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Energy market developments: natural gas and coal prices surge amid constrained supply

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Top view male worker performing an inspection of an oil and gas pipeline
A refinery worker performs a visual inspection. Photo: © noomcpk/Shutterstock

This blog is the third in a series of nine blogs on commodity market developments, elaborating on themes discussed in the October 2021 edition of the World Bank’s Commodity Markets Outlook

Natural gas and coal prices soar. Natural gas and coal prices reached record levels in October 2021. Australian thermal coal prices and European and Asian spot natural gas prices were three, four, and two times higher than in January, respectively.  The increase in prices reflects a sharp increase in demand for electricity generation, especially in China and India, and constrained supply in part due to adverse weather events. Prices dropped back somewhat at the start of November, however, as China ramped up coal production, and seasonal demand eased.


Demand rebounds as the global economy recovers. Demand for natural gas and coal has rebounded as the global economy recovers from the pandemic, both for electricity generation and industrial use. In China, electricity production rose 11 percent in January-August 2021 compared to the previous year, while in India, it was up 17 percent y/y in August 2021. 

chart 2 growth in energy and imports

Adverse weather events limit supplies. Weather events have had substantial effects on energy production in 2021. Drought reduced hydroelectric power generation in Brazil, China, Turkey, and the United States, which contributed to higher fossil fuel demand.  Adverse weather events also impacted natural gas and coal production, with flooding reducing coal production in several countries, including China and Indonesia. The supply of coal was also affected by policies, including China’s ban on coal imports from Australia, which disrupted international trade of coal. Constrained coal and hydro production caused China’s imports of natural gas to rise sharply. However, coal production rose sharply in October amid government efforts to increase supply.

hydroelectric generation in the United States

Increasingly integrated global energy market. The high correlation of natural gas and coal prices demonstrates how these markets have become increasingly integrated. This is largely due to the growing importance of liquefied natural gas (LNG). In 2020, LNG accounted for over half of all natural gas traded, up from just under one-quarter in 2000.  Europe in particular has become increasingly reliant on imports of LNG as domestic production has dwindled. As a result, a shortage of a fuel in one region, such as coal in China, not only can lead to higher coal prices in other regions, but can also exert upward pressure on the prices of substitutes such as natural gas.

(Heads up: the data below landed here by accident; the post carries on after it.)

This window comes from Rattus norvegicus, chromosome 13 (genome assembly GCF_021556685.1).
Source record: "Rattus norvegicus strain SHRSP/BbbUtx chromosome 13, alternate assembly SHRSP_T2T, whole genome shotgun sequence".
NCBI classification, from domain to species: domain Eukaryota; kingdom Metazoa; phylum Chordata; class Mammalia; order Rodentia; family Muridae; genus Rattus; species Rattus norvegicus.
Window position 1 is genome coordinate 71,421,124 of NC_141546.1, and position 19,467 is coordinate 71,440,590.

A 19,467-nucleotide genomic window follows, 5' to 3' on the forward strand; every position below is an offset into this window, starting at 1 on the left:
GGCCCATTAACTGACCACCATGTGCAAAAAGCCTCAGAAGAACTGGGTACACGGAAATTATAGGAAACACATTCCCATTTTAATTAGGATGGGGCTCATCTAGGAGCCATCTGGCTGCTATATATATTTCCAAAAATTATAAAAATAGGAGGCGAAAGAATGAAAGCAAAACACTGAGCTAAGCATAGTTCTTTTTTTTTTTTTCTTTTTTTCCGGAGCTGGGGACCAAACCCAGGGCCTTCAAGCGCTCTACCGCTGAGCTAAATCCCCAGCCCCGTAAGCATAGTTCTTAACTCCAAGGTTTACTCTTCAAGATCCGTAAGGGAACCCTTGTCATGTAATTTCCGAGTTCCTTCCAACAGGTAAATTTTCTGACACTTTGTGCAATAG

Risks to the outlook. In the short term, prices of coal and natural gas remain highly vulnerable to weather-related conditions. Global inventories are currently very low compared to previous years, especially in Europe, where the current level of inventories remains well below their five-year average. That increases the risk of shortages and price spikes, particularly if the winter is colder than usual. More broadly, climate change and evolving weather patterns will increasingly affect the demand for these commodities by increasing energy use for cooling or heating due to extreme temperature swings. Weather-related natural events also affect the production of energy, both by their impact on renewable generation, as well as production of fossil fuels.

European natural gas inventories

Broader impacts. The recent price surge in coal and natural gas prices (as well as oil) is having an impact on other commodity markets. Higher energy prices have impacted production of some metals (notably aluminum and zinc which are energy intensive to produce) and fertilizers (some of which use natural gas and coal as inputs).  Food production has also become more expensive because of high fertilizer prices and fuel costs. The surge in energy prices also highlights some of the challenges posed by the energy transition, notably ensuring there is sufficient investment in low-carbon energy sources to replace lower investment in fossil fuels. Reducing the share of fossil fuels in the energy mix can help reduce countries’ exposure to price volatility of these commodities.


Peter Nagle

Senior Economist, Prospects Group

Kaltrina Temaj

Research Analyst, Prospects Group, World Bank

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